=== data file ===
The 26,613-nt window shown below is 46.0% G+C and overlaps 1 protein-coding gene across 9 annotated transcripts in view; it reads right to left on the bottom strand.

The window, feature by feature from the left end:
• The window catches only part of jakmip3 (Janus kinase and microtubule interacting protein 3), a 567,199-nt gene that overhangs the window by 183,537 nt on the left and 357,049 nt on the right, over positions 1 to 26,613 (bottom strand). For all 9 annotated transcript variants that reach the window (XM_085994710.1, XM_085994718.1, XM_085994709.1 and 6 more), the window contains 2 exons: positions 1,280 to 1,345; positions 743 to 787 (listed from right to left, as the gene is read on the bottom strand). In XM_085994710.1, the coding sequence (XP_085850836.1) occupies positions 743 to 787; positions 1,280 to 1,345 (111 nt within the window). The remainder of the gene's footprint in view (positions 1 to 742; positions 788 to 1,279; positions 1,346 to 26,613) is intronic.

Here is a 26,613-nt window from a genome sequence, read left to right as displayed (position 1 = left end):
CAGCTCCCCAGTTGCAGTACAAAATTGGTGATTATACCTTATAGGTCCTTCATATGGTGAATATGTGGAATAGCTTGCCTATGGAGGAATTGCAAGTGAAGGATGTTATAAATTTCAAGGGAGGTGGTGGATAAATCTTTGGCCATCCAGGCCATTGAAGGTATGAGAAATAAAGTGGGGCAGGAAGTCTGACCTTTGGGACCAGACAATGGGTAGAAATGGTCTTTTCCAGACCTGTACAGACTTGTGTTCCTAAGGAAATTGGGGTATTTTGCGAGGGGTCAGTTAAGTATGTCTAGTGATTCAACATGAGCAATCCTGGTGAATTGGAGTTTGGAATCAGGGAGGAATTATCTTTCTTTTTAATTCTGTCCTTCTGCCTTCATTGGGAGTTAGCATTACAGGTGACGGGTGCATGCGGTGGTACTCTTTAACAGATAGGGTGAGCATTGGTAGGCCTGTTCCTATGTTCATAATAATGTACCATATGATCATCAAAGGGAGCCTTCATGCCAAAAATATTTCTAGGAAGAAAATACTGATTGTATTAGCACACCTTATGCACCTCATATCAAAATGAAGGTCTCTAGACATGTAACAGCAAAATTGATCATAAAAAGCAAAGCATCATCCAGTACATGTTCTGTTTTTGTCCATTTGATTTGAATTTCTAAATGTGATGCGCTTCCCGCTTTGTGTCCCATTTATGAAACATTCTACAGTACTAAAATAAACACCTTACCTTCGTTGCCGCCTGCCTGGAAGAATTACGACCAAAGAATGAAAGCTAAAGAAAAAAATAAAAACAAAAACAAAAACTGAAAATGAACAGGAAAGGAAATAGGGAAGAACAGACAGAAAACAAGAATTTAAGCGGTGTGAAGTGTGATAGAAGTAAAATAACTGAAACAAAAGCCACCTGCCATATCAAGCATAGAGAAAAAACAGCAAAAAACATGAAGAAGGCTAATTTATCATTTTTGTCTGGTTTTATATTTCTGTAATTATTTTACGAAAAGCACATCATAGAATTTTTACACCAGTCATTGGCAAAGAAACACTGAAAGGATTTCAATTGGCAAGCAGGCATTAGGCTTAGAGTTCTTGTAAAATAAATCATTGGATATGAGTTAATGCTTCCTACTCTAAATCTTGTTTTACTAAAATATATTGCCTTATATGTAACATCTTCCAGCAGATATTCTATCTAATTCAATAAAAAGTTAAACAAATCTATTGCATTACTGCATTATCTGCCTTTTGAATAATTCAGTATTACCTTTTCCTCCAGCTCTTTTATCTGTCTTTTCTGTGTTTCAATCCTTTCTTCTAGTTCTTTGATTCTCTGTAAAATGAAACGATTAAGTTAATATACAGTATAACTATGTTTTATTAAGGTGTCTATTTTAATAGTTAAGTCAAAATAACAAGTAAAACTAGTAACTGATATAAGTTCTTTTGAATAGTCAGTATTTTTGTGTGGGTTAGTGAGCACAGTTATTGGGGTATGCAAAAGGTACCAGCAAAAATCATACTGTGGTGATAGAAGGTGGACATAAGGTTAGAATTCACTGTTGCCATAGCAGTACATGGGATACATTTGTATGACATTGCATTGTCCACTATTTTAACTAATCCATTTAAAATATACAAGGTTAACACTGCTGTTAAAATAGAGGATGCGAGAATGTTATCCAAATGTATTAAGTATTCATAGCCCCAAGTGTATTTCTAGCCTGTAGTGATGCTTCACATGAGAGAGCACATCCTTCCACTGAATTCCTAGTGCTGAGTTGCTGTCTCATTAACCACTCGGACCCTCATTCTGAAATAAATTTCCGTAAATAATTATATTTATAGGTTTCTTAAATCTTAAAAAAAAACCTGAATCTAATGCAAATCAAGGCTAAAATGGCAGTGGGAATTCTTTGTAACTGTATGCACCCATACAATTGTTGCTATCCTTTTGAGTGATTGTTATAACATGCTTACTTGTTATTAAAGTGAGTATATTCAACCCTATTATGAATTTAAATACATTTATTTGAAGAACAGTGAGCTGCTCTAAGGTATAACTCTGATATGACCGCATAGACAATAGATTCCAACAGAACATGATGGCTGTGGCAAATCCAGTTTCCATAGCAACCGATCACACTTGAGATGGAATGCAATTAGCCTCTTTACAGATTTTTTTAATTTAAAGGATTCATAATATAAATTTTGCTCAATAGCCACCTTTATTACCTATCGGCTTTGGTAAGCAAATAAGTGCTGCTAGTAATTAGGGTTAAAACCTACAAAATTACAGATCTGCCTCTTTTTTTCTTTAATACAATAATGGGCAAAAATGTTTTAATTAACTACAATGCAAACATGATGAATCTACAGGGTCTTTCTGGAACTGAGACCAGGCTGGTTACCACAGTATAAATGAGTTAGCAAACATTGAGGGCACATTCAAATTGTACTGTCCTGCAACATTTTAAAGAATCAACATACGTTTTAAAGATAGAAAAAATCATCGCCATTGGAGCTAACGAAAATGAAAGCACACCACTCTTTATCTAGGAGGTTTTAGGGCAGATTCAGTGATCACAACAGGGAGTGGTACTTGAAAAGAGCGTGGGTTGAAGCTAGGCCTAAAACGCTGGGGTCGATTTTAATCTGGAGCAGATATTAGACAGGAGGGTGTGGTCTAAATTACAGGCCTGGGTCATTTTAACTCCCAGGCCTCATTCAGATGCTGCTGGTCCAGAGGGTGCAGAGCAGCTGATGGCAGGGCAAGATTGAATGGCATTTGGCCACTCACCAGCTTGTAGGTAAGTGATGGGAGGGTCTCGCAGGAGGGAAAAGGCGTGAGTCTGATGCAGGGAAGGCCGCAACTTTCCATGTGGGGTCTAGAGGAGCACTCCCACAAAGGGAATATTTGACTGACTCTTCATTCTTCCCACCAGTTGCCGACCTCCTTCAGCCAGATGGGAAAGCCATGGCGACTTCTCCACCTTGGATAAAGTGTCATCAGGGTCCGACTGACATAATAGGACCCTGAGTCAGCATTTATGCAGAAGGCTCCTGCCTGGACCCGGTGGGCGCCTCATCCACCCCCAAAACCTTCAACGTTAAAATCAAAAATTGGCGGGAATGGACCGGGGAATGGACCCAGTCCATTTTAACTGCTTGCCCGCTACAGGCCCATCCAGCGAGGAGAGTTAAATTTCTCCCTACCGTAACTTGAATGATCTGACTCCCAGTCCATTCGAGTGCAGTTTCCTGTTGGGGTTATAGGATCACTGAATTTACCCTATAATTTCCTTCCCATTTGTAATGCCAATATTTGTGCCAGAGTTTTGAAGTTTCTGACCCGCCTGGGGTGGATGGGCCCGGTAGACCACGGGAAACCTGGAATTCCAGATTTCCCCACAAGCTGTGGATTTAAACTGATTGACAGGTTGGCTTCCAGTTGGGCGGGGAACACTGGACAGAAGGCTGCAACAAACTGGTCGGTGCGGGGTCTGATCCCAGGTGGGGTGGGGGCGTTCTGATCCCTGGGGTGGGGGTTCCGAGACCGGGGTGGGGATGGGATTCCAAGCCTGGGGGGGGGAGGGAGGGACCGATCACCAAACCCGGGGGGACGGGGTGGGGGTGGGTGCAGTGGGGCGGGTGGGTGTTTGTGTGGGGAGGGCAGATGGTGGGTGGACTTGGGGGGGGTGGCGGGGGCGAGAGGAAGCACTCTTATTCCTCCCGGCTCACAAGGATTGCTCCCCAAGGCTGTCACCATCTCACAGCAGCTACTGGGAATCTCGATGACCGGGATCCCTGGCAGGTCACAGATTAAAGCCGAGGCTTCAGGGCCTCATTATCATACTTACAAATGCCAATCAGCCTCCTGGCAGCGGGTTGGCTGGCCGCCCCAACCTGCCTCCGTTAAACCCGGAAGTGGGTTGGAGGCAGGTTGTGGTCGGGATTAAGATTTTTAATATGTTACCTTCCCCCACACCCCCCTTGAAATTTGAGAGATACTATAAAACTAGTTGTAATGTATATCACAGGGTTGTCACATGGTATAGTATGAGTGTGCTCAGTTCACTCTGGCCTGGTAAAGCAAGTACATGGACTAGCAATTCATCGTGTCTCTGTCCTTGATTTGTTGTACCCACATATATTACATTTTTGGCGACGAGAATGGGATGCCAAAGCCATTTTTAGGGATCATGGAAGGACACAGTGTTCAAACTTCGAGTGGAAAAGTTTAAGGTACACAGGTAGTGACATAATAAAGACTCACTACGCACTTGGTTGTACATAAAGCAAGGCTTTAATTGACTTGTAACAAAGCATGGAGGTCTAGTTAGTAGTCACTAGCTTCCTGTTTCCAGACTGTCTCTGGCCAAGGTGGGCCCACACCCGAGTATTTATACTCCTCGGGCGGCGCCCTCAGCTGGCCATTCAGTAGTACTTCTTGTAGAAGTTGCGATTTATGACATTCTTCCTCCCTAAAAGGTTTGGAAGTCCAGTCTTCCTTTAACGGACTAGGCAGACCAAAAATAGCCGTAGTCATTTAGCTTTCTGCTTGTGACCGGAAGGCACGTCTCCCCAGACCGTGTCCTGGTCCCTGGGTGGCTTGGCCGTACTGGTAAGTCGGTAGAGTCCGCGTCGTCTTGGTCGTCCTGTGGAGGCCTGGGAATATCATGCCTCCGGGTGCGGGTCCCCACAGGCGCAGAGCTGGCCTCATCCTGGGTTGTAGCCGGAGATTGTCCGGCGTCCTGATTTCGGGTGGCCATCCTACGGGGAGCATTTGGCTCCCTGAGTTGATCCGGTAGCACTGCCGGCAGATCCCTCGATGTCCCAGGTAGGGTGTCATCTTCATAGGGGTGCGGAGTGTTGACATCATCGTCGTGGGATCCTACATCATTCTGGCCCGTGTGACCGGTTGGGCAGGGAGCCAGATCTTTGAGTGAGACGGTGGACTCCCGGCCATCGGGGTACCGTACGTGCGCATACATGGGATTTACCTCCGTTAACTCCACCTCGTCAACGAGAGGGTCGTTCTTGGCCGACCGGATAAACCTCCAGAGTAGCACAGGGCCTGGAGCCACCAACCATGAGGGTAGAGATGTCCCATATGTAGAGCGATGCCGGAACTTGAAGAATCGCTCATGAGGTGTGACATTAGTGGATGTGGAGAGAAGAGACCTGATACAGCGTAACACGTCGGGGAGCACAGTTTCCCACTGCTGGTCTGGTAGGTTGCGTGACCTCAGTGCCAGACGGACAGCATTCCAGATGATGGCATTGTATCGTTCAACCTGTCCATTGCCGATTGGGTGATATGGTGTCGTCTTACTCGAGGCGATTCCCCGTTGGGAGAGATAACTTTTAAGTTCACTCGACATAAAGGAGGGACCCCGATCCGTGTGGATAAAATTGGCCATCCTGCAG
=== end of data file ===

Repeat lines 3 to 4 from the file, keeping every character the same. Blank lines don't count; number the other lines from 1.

• The window catches only part of jakmip3 (Janus kinase and microtubule interacting protein 3), a 567,199-nt gene that overhangs the window by 183,537 nt on the left and 357,049 nt on the right, over positions 1 to 26,613 (bottom strand). For all 9 annotated transcript variants that reach the window (XM_085994710.1, XM_085994718.1, XM_085994709.1 and 6 more), the window contains 2 exons: positions 1,280 to 1,345; positions 743 to 787 (listed from right to left, as the gene is read on the bottom strand). In XM_085994710.1, the coding sequence (XP_085850836.1) occupies positions 743 to 787; positions 1,280 to 1,345 (111 nt within the window). The remainder of the gene's footprint in view (positions 1 to 742; positions 788 to 1,279; positions 1,346 to 26,613) is intronic.

Here is a 26,613-nt window from a genome sequence, read left to right as displayed (position 1 = left end):